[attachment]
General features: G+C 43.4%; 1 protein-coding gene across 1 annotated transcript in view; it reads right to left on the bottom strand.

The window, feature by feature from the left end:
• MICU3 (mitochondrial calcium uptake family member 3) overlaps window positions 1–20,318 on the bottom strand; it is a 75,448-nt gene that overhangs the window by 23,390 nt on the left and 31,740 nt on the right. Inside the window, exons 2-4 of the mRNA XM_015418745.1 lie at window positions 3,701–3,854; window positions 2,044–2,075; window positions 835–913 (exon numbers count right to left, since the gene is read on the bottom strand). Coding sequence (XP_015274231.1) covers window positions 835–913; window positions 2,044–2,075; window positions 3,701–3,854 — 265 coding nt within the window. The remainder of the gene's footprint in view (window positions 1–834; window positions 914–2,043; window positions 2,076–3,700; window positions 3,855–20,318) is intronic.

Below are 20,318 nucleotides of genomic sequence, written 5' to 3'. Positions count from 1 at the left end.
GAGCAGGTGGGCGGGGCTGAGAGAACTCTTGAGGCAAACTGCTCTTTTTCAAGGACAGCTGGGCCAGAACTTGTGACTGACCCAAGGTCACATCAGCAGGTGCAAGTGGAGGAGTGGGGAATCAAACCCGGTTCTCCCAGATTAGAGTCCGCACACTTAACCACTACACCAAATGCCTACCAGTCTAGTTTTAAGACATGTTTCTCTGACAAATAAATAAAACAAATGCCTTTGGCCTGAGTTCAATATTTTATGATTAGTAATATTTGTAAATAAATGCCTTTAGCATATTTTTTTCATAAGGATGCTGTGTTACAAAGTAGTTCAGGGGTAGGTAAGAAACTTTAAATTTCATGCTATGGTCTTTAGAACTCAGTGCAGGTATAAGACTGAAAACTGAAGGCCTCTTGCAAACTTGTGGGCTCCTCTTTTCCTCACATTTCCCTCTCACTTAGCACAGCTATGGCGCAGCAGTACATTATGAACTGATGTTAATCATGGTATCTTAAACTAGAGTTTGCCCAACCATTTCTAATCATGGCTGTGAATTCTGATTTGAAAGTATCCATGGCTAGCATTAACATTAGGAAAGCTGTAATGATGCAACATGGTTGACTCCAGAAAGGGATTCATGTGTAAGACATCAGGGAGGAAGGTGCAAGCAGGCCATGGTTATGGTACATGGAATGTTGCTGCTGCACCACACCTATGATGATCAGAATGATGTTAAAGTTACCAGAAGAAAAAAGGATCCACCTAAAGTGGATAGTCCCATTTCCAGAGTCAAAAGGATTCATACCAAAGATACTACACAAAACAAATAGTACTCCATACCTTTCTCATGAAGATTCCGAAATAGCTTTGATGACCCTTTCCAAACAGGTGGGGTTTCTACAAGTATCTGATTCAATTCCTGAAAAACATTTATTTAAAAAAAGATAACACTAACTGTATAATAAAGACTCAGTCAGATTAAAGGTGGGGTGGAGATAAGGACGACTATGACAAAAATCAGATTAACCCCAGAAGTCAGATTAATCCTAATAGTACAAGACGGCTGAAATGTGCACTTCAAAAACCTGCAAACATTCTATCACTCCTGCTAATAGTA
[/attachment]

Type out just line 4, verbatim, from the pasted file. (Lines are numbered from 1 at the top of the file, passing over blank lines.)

Below are 20,318 nucleotides of genomic sequence, written 5' to 3'. Positions count from 1 at the left end.